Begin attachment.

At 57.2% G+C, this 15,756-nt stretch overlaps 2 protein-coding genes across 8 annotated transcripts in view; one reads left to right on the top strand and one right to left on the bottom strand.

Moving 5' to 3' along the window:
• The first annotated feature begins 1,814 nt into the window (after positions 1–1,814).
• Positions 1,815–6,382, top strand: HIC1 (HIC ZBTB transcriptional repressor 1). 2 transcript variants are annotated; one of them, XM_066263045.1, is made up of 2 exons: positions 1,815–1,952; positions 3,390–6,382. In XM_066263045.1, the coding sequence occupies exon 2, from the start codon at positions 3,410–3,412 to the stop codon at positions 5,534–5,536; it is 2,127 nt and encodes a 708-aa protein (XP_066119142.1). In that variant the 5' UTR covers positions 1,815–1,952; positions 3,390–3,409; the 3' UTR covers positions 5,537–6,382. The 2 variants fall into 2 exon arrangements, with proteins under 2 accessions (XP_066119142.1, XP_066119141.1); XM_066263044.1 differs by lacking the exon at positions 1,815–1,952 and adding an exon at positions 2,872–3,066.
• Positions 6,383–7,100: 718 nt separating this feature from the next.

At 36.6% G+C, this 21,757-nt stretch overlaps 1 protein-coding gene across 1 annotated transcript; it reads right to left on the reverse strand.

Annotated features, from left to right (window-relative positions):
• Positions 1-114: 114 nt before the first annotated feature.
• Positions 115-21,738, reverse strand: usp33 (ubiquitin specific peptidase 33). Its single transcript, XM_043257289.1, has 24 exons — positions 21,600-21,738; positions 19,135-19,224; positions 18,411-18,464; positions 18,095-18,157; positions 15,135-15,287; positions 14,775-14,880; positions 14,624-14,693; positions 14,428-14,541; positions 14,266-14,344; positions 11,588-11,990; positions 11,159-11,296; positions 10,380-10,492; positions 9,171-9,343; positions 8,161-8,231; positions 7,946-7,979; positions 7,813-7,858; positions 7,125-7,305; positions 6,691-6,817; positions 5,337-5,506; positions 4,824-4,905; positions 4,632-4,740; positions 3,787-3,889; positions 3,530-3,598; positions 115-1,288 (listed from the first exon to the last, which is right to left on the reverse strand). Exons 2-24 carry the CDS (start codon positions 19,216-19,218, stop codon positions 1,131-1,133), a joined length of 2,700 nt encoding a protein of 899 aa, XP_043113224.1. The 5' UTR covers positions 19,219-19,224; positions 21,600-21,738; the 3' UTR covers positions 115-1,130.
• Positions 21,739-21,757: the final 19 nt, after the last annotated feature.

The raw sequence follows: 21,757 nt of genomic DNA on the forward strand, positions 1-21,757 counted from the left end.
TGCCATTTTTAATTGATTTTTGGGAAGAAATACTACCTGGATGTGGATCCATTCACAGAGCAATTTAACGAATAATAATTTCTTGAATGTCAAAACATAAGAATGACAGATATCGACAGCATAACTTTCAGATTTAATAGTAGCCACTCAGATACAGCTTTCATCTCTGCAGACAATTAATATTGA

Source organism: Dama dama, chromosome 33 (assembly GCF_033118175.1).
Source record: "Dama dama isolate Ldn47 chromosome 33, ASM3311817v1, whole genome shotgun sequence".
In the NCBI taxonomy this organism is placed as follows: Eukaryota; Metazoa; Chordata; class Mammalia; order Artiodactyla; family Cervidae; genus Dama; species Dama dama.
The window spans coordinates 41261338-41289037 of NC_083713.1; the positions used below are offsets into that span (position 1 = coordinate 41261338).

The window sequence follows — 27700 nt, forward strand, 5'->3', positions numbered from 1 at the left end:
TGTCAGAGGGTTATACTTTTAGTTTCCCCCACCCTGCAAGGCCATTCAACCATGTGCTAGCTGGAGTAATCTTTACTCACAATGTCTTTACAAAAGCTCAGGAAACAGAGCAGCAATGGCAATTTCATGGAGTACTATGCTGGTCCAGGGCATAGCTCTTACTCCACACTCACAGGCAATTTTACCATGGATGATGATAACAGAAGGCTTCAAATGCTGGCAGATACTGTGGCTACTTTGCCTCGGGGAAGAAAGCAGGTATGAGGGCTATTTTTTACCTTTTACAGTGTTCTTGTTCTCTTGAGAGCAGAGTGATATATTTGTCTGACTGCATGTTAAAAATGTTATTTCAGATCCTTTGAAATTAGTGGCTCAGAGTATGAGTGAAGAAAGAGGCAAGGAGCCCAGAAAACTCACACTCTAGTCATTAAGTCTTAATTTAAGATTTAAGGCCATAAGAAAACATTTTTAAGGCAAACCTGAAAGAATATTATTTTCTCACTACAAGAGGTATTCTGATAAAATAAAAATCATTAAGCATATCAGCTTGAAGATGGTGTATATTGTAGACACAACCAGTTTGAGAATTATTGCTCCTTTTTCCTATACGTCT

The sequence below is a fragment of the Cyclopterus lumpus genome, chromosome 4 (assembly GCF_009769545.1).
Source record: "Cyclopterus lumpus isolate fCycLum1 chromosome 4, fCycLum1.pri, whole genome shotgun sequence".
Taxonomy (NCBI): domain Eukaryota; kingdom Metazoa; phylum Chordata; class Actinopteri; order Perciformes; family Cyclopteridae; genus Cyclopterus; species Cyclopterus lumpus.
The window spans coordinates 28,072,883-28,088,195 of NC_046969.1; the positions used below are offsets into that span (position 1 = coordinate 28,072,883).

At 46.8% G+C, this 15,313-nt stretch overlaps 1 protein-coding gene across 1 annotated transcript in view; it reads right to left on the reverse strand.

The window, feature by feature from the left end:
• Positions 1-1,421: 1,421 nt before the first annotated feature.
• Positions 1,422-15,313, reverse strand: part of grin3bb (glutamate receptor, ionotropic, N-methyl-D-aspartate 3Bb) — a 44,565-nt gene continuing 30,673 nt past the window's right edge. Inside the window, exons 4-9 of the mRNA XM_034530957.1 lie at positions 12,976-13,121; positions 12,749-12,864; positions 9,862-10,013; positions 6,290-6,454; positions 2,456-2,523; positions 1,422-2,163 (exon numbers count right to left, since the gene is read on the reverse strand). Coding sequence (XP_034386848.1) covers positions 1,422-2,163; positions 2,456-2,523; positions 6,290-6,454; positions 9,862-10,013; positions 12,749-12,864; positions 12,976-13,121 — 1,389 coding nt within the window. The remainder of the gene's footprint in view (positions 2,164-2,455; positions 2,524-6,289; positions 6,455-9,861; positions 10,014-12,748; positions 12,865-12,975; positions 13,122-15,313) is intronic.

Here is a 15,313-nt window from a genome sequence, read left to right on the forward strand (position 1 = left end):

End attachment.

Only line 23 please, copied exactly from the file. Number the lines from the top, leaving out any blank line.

At 46.8% G+C, this 15,313-nt stretch overlaps 1 protein-coding gene across 1 annotated transcript in view; it reads right to left on the reverse strand.